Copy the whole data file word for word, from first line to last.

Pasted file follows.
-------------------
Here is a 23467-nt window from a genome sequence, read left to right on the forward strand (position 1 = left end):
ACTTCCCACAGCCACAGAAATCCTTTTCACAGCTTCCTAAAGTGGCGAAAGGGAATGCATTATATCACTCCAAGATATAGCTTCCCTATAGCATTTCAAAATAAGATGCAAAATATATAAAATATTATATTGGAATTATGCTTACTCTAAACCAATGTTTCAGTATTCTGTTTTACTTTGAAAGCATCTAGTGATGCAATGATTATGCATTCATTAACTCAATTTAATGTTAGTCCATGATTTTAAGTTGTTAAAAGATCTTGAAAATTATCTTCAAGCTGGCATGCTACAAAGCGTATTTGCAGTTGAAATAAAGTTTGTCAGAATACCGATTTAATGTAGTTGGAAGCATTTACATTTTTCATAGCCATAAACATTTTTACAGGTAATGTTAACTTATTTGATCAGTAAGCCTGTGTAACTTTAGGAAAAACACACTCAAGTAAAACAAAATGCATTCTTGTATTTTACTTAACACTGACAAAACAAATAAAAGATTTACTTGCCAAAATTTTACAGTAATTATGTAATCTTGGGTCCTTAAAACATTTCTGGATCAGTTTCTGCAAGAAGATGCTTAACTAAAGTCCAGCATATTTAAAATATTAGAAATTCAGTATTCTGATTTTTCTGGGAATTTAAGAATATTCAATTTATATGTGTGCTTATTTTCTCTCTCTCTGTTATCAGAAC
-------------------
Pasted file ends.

Here is a 23467-nt window from a genome sequence, read left to right on the forward strand (position 1 = left end):
ACTTCCCACAGCCACAGAAATCCTTTTCACAGCTTCCTAAAGTGGCGAAAGGGAATGCATTATATCACTCCAAGATATAGCTTCCCTATAGCATTTCAAAATAAGATGCAAAATATATAAAATATTATATTGGAATTATGCTTACTCTAAACCAATGTTTCAGTATTCTGTTTTACTTTGAAAGCATCTAGTGATGCAATGATTATGCATTCATTAACTCAATTTAATGTTAGTCCATGATTTTAAGTTGTTAAAAGATCTTGAAAATTATCTTCAAGCTGGCATGCTACAAAGCGTATTTGCAGTTGAAATAAAGTTTGTCAGAATACCGATTTAATGTAGTTGGAAGCATTTACATTTTTCATAGCCATAAACATTTTTACAGGTAATGTTAACTTATTTGATCAGTAAGCCTGTGTAACTTTAGGAAAAACACACTCAAGTAAAACAAAATGCATTCTTGTATTTTACTTAACACTGACAAAACAAATAAAAGATTTACTTGCCAAAATTTTACAGTAATTATGTAATCTTGGGTCCTTAAAACATTTCTGGATCAGTTTCTGCAAGAAGATGCTTAACTAAAGTCCAGCATATTTAAAATATTAGAAATTCAGTATTCTGATTTTTCTGGGAATTTAAGAATATTCAATTTATATGTGTGCTTATTTTCTCTCTCTCTGTTATCAGAAC